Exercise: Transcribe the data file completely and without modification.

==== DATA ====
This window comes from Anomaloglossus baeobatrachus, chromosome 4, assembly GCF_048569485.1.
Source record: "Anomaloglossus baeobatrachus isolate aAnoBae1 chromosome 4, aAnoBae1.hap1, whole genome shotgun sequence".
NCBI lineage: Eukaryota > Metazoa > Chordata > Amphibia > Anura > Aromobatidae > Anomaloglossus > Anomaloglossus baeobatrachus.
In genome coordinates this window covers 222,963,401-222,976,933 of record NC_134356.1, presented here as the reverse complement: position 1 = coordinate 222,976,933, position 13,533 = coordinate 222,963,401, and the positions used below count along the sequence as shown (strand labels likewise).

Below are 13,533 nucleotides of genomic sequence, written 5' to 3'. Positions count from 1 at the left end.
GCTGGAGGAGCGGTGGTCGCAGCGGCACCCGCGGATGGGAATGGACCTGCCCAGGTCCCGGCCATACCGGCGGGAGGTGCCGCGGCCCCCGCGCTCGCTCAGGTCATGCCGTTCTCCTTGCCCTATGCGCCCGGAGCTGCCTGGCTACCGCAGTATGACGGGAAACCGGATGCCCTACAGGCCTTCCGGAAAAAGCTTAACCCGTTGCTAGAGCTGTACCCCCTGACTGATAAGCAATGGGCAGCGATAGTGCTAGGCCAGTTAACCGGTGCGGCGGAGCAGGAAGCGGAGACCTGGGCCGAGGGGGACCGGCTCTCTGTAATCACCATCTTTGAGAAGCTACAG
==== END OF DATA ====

This window comes from Anomaloglossus baeobatrachus, chromosome 4, assembly GCF_048569485.1.
Source record: "Anomaloglossus baeobatrachus isolate aAnoBae1 chromosome 4, aAnoBae1.hap1, whole genome shotgun sequence".
NCBI lineage: Eukaryota > Metazoa > Chordata > Amphibia > Anura > Aromobatidae > Anomaloglossus > Anomaloglossus baeobatrachus.
In genome coordinates this window covers 222,963,401-222,976,933 of record NC_134356.1, presented here as the reverse complement: position 1 = coordinate 222,976,933, position 13,533 = coordinate 222,963,401, and the positions used below count along the sequence as shown (strand labels likewise).

Below are 13,533 nucleotides of genomic sequence, written 5' to 3'. Positions count from 1 at the left end.
GCTGGAGGAGCGGTGGTCGCAGCGGCACCCGCGGATGGGAATGGACCTGCCCAGGTCCCGGCCATACCGGCGGGAGGTGCCGCGGCCCCCGCGCTCGCTCAGGTCATGCCGTTCTCCTTGCCCTATGCGCCCGGAGCTGCCTGGCTACCGCAGTATGACGGGAAACCGGATGCCCTACAGGCCTTCCGGAAAAAGCTTAACCCGTTGCTAGAGCTGTACCCCCTGACTGATAAGCAATGGGCAGCGATAGTGCTAGGCCAGTTAACCGGTGCGGCGGAGCAGGAAGCGGAGACCTGGGCCGAGGGGGACCGGCTCTCTGTAATCACCATCTTTGAGAAGCTACAG